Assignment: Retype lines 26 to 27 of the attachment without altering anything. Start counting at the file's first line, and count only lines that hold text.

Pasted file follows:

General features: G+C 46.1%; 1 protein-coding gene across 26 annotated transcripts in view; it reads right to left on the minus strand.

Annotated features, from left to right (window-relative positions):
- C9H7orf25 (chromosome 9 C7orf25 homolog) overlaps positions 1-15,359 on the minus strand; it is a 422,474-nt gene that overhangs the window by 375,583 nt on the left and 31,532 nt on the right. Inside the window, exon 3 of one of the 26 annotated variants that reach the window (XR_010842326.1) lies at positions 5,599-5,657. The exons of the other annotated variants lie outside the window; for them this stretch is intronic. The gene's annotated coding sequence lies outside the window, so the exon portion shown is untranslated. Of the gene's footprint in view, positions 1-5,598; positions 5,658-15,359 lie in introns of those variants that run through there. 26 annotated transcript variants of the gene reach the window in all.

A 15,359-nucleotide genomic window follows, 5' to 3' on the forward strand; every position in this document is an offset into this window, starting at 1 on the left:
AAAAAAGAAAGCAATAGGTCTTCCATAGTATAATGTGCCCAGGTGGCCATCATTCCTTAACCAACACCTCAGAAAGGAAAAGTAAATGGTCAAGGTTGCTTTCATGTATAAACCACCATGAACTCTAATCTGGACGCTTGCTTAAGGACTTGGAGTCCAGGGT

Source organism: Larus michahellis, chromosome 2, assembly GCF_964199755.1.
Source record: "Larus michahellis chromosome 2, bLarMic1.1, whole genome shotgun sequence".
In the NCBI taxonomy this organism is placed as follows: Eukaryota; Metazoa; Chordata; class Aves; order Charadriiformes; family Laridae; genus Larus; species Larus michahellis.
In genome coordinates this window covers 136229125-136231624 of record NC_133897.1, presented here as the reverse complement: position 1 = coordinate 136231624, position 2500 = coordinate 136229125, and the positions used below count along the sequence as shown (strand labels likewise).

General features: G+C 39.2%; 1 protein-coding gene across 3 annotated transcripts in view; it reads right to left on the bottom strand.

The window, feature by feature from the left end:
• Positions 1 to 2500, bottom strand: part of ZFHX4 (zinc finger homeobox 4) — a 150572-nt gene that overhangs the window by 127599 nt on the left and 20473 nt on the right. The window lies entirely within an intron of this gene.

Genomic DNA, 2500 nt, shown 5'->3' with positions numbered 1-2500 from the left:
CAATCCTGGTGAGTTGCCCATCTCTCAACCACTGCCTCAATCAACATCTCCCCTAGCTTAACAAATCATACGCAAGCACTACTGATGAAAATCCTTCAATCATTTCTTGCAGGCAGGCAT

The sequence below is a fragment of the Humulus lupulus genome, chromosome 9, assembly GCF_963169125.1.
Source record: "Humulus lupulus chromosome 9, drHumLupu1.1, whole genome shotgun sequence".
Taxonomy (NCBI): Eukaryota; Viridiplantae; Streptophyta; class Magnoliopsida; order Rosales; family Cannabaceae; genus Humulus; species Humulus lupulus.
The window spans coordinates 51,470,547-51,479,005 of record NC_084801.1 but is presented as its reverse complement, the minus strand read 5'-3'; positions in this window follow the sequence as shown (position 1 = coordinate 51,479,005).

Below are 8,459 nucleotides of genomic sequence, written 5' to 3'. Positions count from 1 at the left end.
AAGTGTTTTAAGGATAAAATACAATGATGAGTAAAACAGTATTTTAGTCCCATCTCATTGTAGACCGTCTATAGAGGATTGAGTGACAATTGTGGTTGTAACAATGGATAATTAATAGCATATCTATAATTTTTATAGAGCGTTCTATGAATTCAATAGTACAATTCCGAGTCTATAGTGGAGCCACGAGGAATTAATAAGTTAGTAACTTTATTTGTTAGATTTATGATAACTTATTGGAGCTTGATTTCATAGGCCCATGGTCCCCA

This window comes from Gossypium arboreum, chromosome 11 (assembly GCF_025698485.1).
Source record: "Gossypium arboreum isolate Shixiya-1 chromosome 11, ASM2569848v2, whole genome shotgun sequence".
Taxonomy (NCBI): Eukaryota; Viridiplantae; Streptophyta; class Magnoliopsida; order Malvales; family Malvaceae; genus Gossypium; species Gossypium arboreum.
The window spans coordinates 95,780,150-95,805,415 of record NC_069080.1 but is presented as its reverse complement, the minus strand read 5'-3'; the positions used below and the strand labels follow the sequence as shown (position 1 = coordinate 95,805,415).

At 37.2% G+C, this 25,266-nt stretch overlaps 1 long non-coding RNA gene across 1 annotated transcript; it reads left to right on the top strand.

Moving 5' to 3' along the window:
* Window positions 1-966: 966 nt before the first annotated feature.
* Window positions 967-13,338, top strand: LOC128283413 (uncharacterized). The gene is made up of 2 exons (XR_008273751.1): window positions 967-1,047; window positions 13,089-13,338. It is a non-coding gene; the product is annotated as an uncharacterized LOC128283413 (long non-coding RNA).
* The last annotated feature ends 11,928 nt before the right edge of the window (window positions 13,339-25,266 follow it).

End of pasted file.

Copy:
Moving 5' to 3' along the window:
* Window positions 1-966: 966 nt before the first annotated feature.